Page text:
Anti-Gun Bill Puts Nevada CCW Permit Holders In Jeopardy

     One of the adages that sadly tends to be far more accurate than not when it comes to state legislatures is the “no man’s life, liberty, or property is safe while the legislature is in session”.

     The Nevada Legislature is no different these days, especially when it comes to gun rights.   Democrats have introduced an anti-gun bill, AB286, that would prohibit home-made guns, but more frighteningly could turn law abiding concealed carry weapon permit holders as well as anyone who open carries a handgun into felons and deny them a fundamental Constitutional right. Specifically:

“Section 2 of this bill establishes similar provisions which make it unlawful for a person to possess a firearm on a covered premises without the written consent of the owner or operator of the covered premises or an agent thereof after being warned by the owner, operator or agent that possessing the firearm on the covered premises is prohibited.”

     But business owners ought to have the right to prohibit guns in their own businesses, some may say.   The thing is… businesses already have the right to prohibit guns and kick out someone carrying a gun.   What this bill does is impose sever criminal penalties against people who are trying to obey the law due to the badly written language of the bill.

     The criminal penalties kick in once a person has been “warned by the owner, operator or agent that the person is prohibited from possessing the firearm on the covered premises”. The problem is that posting a sign “in a conspicuous place at the covered premises” or receiving a document at a public accommodation facility is the only warning, without defining what a “conspicuous place” is or require the sign itself to be conspicuous!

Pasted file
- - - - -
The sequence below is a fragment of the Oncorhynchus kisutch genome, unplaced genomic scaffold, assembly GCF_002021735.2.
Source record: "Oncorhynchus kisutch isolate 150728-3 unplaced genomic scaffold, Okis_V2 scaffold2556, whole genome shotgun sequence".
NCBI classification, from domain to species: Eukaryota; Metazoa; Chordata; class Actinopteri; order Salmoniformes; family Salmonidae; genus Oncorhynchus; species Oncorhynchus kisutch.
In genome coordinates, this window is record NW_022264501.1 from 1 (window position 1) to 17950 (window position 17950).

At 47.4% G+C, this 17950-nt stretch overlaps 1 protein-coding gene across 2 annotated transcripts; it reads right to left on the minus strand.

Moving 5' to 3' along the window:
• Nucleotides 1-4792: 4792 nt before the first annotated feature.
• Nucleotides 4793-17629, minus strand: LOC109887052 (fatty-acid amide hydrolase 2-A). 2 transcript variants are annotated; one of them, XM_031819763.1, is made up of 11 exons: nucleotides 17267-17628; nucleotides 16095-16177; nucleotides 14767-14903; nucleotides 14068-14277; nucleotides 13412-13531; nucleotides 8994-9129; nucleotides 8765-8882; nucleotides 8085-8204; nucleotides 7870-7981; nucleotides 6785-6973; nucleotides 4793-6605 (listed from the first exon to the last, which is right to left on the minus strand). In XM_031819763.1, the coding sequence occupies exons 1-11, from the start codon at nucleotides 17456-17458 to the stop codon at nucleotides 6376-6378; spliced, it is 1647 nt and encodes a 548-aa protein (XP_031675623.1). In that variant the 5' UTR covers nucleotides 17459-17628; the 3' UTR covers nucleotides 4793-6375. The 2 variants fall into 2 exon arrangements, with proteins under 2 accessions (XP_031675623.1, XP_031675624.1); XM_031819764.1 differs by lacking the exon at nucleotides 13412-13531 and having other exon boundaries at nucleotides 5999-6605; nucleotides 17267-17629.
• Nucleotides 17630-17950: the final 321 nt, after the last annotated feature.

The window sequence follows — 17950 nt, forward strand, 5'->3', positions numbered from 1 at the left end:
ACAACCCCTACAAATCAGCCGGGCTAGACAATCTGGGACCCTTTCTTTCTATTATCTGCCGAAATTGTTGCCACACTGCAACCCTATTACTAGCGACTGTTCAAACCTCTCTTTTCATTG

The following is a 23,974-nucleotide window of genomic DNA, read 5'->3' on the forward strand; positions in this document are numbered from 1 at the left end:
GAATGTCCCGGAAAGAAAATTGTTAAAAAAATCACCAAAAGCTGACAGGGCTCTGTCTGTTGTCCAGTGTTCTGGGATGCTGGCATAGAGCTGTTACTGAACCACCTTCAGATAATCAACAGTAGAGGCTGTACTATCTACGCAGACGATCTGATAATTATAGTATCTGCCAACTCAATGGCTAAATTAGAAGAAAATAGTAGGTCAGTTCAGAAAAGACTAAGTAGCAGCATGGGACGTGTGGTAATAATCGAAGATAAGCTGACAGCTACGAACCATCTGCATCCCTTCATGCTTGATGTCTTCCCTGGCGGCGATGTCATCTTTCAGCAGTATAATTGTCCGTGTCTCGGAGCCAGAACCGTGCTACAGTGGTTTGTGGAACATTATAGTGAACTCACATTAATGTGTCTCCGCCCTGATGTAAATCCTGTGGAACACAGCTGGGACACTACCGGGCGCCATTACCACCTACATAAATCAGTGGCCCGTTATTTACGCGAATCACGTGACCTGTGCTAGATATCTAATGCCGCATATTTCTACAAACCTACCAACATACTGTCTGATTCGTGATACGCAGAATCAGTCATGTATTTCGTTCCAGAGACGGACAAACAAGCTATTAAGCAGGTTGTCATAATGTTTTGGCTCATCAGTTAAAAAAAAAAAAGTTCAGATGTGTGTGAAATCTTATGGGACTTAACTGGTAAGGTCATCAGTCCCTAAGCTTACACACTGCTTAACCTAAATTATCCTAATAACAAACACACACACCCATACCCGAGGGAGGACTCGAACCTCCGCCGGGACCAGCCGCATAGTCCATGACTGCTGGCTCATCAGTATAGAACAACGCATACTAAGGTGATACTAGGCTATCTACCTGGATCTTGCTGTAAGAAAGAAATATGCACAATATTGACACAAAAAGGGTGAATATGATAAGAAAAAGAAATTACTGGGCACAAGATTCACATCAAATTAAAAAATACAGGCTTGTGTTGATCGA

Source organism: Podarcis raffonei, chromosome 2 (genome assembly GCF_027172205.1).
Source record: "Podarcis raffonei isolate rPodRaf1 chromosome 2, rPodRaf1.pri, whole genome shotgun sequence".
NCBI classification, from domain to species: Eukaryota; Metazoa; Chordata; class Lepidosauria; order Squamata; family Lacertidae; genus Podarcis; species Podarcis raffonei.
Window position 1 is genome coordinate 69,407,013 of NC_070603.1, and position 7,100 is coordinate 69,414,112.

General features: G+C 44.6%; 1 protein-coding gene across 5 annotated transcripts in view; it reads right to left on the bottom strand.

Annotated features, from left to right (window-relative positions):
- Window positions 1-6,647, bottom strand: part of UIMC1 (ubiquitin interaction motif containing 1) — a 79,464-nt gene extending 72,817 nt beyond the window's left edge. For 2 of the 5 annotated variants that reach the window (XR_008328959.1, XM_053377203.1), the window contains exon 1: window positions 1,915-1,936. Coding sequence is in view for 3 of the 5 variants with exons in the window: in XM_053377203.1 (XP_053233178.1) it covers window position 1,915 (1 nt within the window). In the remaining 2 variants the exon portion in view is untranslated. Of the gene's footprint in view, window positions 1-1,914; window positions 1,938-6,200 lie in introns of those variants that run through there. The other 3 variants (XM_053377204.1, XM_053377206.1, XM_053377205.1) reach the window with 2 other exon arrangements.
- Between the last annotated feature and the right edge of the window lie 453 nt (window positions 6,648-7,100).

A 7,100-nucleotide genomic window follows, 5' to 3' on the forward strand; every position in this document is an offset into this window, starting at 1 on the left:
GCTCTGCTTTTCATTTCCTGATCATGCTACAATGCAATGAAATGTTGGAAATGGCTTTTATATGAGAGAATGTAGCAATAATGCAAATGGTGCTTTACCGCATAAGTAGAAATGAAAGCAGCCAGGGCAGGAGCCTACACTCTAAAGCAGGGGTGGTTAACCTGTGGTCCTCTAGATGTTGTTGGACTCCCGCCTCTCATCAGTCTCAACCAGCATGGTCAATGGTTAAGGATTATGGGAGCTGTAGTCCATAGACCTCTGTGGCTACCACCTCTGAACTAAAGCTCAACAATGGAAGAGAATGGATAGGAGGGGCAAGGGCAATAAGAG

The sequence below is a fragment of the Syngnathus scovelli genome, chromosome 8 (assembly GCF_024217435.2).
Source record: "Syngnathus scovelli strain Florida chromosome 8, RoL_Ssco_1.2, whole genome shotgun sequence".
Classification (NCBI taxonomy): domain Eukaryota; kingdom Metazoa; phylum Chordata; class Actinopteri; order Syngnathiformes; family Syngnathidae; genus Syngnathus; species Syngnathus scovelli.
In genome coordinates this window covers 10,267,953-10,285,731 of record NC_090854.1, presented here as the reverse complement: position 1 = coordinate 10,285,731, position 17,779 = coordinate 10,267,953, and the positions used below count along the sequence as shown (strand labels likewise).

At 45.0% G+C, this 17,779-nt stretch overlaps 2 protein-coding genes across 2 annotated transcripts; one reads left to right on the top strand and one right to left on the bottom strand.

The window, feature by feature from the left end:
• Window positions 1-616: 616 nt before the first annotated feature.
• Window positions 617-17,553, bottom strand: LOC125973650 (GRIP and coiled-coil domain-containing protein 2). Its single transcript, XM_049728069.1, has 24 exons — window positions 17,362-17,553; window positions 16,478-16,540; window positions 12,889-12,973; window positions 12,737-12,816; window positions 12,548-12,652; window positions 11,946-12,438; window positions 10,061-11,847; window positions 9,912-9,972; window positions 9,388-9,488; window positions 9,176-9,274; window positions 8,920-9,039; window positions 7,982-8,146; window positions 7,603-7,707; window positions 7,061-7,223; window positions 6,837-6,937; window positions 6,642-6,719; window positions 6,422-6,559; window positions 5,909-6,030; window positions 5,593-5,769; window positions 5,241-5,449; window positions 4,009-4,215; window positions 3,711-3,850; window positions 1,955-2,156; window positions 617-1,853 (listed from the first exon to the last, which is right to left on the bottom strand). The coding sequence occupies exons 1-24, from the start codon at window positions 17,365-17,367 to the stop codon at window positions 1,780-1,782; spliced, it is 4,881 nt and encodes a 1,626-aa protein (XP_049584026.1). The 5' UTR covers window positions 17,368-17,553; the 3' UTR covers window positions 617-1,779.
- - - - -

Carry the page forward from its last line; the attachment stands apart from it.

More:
To make matters worse, this “covered premises” includes the entire property, including a parking lot, and even potentially common areas of residential properties.   Furthermore, there is no requirement that the “conspicuous place” be viewable before on enters into or onto the “covered premises”. A person who has to enter into or onto the premises to even potentially see the warning will, according to a broad yet possible reading of this bill, become a criminal automatically without warning, potentially becoming a felon even if they did not see any warning because it wasn’t viewable from the part of the property a person enter into or onto, or if they immediately leave from said property after seeing the warning. This would have the effect of dissuading people from legally carrying even in non-prohibited businesses for fear of unwittingly stepping on a the property of a “covered premises” that did not post a warning viewable from without said property.

     The first committee meeting for the bill can be viewed hereor below:

     The text, as introduced, can be read here or below:

Nevada Bill AB286 (2021) by ThePoliticalHat

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